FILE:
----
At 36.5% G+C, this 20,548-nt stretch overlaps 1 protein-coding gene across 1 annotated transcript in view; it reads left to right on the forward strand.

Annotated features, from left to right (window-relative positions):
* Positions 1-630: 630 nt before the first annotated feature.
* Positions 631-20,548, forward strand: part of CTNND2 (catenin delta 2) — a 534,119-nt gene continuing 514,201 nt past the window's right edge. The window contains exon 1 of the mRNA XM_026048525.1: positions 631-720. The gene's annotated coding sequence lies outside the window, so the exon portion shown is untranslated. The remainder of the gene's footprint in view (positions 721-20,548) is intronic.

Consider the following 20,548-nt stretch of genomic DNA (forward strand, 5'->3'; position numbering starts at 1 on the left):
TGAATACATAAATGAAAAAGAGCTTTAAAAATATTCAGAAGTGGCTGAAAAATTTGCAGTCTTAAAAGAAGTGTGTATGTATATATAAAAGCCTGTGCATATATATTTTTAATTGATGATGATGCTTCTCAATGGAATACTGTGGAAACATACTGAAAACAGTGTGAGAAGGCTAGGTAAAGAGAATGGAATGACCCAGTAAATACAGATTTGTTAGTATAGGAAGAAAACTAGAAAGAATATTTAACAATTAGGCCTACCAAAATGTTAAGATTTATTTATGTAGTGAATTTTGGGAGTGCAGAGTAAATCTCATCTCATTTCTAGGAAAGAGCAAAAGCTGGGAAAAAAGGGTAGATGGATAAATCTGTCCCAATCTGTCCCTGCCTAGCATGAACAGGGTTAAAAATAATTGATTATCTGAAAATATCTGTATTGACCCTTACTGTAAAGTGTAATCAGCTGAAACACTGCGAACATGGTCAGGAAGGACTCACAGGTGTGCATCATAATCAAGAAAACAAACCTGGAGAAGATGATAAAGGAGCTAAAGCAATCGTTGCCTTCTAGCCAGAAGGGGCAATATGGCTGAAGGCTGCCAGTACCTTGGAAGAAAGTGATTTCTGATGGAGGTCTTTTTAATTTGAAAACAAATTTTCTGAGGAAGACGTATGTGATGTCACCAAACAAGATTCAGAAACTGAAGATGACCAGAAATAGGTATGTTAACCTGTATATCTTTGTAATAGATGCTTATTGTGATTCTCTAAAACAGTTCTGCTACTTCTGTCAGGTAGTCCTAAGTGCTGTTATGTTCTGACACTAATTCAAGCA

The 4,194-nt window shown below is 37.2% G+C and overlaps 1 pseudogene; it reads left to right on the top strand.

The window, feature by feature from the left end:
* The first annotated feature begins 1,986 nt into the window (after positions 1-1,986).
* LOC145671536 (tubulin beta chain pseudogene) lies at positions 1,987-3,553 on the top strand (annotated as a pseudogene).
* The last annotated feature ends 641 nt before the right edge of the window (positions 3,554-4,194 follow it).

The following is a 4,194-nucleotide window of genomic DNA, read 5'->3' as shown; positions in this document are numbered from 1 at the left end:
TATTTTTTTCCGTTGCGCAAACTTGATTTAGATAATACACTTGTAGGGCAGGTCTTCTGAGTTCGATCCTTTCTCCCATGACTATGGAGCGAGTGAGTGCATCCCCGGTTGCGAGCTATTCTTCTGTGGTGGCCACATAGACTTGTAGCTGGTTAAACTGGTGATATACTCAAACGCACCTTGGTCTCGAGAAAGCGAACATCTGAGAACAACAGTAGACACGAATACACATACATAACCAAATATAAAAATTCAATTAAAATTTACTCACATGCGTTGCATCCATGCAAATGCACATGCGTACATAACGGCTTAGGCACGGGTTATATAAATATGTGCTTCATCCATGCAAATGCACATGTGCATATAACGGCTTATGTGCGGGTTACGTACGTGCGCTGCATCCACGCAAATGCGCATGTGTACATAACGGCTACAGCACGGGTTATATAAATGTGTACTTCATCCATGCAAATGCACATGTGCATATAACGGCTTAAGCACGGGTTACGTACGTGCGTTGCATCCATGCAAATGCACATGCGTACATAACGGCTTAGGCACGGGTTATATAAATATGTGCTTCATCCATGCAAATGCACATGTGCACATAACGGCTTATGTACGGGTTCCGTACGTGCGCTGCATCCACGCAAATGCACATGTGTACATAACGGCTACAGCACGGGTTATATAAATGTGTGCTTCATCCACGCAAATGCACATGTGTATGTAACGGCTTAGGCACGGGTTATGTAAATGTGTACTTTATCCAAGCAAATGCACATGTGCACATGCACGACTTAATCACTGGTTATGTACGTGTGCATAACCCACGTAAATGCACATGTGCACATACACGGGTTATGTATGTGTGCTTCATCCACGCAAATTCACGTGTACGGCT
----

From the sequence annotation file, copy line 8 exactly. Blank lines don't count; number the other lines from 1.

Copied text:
The window, feature by feature from the left end: